French colonial empire facts for kids
Quick facts for kids
French Colonial Empire
Empire colonial français
French conquests and territories over the centuries
and largest city
|24 July 1534|
|30 April 1803|
• Independence of Vanuatu
|30 July 1980|
|24,000,000 km2 (9,300,000 sq mi)|
|ISO 3166 code||FR|
|Today part of||
Central African Republic
Congo, Republic of the
The French colonial Empire was land controlled by the French from the 17th century to the late 1960s. In the 17th and 18th centuries France gained and lost large territories in North America and India. Like the other empires of the time, was powered by slaves captured from Africa. The Haitian Revolution, when many of these slaves in the colony of Saint Domingue fought and defeated the French, caused major changes in the empire.
Sometimes, people say there was a first and a second French colonial empire. The "first colonial empire" was from the French colonization of the Americas to the Napoleonic Wars. The "second colonial empire" is the French colonies in Africa.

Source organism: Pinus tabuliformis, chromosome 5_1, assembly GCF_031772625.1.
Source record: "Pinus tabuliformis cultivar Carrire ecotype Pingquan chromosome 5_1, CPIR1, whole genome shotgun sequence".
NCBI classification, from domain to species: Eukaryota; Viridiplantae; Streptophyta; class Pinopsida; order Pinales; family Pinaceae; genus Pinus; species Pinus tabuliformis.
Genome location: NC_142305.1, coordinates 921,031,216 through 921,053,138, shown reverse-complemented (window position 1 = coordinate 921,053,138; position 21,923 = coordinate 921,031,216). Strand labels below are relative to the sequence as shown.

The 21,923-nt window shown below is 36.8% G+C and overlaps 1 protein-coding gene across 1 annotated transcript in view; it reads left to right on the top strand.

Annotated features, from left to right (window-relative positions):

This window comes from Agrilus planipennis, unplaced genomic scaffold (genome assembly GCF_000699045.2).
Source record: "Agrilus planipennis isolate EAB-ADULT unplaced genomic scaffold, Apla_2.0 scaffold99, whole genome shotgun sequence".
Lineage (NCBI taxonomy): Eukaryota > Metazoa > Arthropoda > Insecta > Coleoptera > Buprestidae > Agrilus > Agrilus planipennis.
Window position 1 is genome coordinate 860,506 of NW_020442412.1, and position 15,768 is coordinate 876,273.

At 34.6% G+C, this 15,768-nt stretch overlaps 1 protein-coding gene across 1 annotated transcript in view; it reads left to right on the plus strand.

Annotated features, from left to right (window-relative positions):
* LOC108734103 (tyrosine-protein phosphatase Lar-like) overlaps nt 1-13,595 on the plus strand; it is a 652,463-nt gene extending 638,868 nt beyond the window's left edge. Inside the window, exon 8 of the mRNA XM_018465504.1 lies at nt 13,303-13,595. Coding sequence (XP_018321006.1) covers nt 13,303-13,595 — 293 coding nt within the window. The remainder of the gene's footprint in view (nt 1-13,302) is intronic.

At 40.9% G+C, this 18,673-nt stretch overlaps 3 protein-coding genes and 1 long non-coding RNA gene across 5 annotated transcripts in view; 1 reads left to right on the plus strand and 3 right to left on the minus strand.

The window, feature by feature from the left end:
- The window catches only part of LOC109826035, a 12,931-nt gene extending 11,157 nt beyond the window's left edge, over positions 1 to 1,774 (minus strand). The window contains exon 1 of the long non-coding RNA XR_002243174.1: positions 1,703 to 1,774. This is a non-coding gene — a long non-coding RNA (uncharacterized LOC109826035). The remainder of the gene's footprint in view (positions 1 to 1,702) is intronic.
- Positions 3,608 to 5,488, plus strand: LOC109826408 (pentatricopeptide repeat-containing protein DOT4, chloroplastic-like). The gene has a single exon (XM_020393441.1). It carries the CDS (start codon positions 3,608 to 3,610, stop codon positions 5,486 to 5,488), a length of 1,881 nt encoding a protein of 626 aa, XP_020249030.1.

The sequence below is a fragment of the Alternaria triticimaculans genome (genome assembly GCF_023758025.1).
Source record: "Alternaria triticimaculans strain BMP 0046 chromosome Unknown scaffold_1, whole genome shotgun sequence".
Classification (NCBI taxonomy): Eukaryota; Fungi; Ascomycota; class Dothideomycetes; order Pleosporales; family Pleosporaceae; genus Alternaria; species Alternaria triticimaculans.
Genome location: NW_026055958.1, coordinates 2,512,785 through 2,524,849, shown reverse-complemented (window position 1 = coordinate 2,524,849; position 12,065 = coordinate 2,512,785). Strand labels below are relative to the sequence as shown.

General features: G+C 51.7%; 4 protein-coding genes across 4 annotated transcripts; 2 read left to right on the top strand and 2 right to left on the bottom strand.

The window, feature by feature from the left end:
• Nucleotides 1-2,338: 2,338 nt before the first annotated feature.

From the 16th to the 17th centuries, the First French colonial empire stretched from a total area at its peak in 1680 to over 10,000,000 square kilometres (3,900,000 sq mi), the second largest empire in the world at the time behind only the Spanish Empire. In terms of land area, the Second French colonial empire extended to over 13,500,000 square kilometres (5,200,000 sq mi) at its peak in 1936, the second largest in the world at the time, which accounted for 10% of the world's land area. The total land area of the first and second French colonial empire combined reached 24,000,000 square kilometres (9,300,000 sq mi).
Images for kids
Arrival of Marshal Randon in Algiers in 1857 by Ernest Francis Vacherot
Queen Pōmare IV in 1860. Tahiti was made a French protectorate in 1842, and annexed as a colony of France in 1880.
French trading post on Gorée, an island offshore of Senegal
French colonial troops, led by Colonel Alfred-Amédée Dodds, a Senegalese mulatto, conquered and annexed Dahomey in 1894.